09/19/2012 11:06 am ET

Students Rescue Koala From Mine Shaft In Australia After It Falls Twice (VIDEO)

A group of Victorian university students rescued a koala that fell down a mine shaft... twice.

The third-year University of Ballarat students, who were part of an outdoor education class, were on an excursion in the Victorian goldfields in Lal Lal State Forest when they passed the mine shaft and saw the koala trapped in the 14-foot hole, ninemsn reports.

Luke Parker, one of the students, was concerned about the koala's condition, since they were unclear just how long the animal had been stuck. "We weren’t sure how long she had been down there, so we threw her some leaves to eat, which it was very grateful for," he told the Herald Sun.

The students stuck a large branch down the mine shaft for the koala to climb. As the group watched the rescue, the unthinkable happened: The koala fell again after trying to jump onto a nearby tree.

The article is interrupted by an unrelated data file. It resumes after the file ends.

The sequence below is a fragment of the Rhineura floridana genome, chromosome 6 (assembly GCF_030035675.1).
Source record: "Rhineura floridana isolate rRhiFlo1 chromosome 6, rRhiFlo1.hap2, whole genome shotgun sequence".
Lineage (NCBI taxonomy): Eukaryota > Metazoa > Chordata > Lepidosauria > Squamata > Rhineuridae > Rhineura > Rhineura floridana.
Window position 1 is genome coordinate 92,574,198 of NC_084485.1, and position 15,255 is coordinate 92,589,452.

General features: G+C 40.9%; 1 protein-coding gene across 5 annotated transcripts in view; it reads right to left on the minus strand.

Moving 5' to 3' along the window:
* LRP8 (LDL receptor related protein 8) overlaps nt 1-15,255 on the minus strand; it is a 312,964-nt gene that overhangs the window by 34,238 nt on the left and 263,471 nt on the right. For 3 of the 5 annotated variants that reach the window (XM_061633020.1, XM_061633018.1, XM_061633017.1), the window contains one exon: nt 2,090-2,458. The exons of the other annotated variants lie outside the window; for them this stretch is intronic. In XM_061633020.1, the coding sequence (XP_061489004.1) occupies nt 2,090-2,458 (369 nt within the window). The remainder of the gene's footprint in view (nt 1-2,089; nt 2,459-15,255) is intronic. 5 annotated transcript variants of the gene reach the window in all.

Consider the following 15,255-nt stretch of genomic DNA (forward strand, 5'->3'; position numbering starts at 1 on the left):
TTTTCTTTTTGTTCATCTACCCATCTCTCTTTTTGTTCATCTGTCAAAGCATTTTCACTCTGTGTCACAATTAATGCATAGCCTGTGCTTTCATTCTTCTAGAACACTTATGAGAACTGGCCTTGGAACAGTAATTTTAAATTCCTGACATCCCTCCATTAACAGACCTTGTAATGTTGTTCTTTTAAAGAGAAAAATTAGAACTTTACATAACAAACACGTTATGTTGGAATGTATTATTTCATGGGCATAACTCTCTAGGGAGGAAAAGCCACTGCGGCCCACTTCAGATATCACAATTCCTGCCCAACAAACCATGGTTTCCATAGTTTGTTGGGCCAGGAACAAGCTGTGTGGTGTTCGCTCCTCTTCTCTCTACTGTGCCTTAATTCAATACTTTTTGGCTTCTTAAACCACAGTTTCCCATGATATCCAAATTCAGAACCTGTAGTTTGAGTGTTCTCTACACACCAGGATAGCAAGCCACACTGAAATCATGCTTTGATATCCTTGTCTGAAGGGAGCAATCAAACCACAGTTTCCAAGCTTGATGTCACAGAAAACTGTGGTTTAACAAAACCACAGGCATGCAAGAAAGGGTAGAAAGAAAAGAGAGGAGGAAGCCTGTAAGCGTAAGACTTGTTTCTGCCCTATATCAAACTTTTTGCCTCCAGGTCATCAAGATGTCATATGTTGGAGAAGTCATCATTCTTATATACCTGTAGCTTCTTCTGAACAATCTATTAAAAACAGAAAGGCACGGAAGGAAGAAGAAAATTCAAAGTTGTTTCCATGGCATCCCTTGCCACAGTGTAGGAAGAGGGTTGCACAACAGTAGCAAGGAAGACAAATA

Luckily, the koala climbed the branch once more time and finally made it onto solid ground.

"We were so relieved that he made it out, then also really excited and proud of what we had accomplished," Parker told the Herald Sun.

The University of Ballarat Outdoor Education department believes the koala may have been trapped down the shaft for days, according to the video's YouTube description.

Koalas have had a difficult time at survival in Australia over the past century.

Before Europeans settled Australia over two centuries ago, there were 10 million koalas living in a 1500-mile stretch of eucalyptus forests, National Geographic reports. However, in the early 20th century they were killed for their fur. In the late 20th century, urbanization took its toll.

“Koalas are getting caught in fences and dying, being killed by dogs, struck by vehicles, even dying simply because a homeowner cut down several eucalyptus trees in his backyard,” Deidré de Villiers, one of the chief koala researchers at the Queensland Department of Environment and Resource Management, told National Geographic. She believes that koalas and humans can coexist “if developers get on board with koala-sensitive designs."